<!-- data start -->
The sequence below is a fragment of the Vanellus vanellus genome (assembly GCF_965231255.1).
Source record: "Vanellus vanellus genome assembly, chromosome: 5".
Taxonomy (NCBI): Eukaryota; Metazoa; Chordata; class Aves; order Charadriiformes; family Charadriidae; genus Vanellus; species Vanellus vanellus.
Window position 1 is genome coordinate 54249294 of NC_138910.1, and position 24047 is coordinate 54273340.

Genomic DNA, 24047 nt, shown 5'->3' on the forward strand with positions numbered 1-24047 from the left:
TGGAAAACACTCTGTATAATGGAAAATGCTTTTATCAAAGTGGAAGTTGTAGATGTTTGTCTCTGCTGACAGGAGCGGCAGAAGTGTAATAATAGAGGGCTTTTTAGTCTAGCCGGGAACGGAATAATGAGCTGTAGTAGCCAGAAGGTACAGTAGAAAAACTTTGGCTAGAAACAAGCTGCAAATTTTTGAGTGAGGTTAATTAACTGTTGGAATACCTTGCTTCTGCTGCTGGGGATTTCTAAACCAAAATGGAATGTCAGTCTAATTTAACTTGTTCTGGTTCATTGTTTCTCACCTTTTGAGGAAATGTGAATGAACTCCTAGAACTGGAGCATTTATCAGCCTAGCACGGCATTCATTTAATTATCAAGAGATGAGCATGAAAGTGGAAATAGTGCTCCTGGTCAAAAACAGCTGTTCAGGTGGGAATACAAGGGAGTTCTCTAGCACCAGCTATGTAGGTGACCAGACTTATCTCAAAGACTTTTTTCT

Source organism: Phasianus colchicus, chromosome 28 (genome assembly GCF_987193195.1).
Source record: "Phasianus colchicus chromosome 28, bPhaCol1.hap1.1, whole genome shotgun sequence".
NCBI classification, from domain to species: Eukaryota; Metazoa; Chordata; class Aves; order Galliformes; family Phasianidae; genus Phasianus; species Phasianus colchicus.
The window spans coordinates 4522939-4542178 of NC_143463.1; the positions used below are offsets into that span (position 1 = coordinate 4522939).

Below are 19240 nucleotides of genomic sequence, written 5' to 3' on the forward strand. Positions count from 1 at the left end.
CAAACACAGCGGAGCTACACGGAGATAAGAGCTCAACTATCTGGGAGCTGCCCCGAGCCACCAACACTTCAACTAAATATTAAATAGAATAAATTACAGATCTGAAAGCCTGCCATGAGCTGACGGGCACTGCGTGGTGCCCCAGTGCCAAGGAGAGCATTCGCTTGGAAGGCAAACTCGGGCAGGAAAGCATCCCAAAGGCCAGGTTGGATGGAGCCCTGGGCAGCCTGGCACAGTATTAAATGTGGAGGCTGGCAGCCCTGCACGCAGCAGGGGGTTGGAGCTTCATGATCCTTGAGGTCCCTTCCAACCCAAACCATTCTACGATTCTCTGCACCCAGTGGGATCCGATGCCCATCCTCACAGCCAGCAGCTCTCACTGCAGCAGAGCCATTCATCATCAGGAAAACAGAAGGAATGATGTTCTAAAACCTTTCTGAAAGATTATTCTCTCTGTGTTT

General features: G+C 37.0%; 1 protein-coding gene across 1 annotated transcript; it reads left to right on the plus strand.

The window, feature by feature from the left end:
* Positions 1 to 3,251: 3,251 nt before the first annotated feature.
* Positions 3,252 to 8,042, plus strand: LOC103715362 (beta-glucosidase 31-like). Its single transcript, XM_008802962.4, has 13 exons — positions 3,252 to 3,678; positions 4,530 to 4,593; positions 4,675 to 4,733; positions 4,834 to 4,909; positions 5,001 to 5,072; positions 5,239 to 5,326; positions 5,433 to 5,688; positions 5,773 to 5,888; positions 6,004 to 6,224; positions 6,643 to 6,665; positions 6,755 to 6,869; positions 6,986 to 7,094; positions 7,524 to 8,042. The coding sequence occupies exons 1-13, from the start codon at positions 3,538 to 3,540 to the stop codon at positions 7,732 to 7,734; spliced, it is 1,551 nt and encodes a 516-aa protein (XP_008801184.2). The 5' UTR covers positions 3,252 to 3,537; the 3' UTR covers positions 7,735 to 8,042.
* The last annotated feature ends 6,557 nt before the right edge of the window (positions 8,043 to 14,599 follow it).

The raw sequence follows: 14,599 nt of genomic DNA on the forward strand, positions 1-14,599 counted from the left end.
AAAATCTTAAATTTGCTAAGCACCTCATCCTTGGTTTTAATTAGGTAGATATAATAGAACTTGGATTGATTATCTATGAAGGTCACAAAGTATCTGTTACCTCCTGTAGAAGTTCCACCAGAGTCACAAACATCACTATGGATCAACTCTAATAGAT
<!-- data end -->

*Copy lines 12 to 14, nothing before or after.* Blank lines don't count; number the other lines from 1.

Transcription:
CAAACACAGCGGAGCTACACGGAGATAAGAGCTCAACTATCTGGGAGCTGCCCCGAGCCACCAACACTTCAACTAAATATTAAATAGAATAAATTACAGATCTGAAAGCCTGCCATGAGCTGACGGGCACTGCGTGGTGCCCCAGTGCCAAGGAGAGCATTCGCTTGGAAGGCAAACTCGGGCAGGAAAGCATCCCAAAGGCCAGGTTGGATGGAGCCCTGGGCAGCCTGGCACAGTATTAAATGTGGAGGCTGGCAGCCCTGCACGCAGCAGGGGGTTGGAGCTTCATGATCCTTGAGGTCCCTTCCAACCCAAACCATTCTACGATTCTCTGCACCCAGTGGGATCCGATGCCCATCCTCACAGCCAGCAGCTCTCACTGCAGCAGAGCCATTCATCATCAGGAAAACAGAAGGAATGATGTTCTAAAACCTTTCTGAAAGATTATTCTCTCTGTGTTT

General features: G+C 37.0%; 1 protein-coding gene across 1 annotated transcript; it reads left to right on the plus strand.

The window, feature by feature from the left end: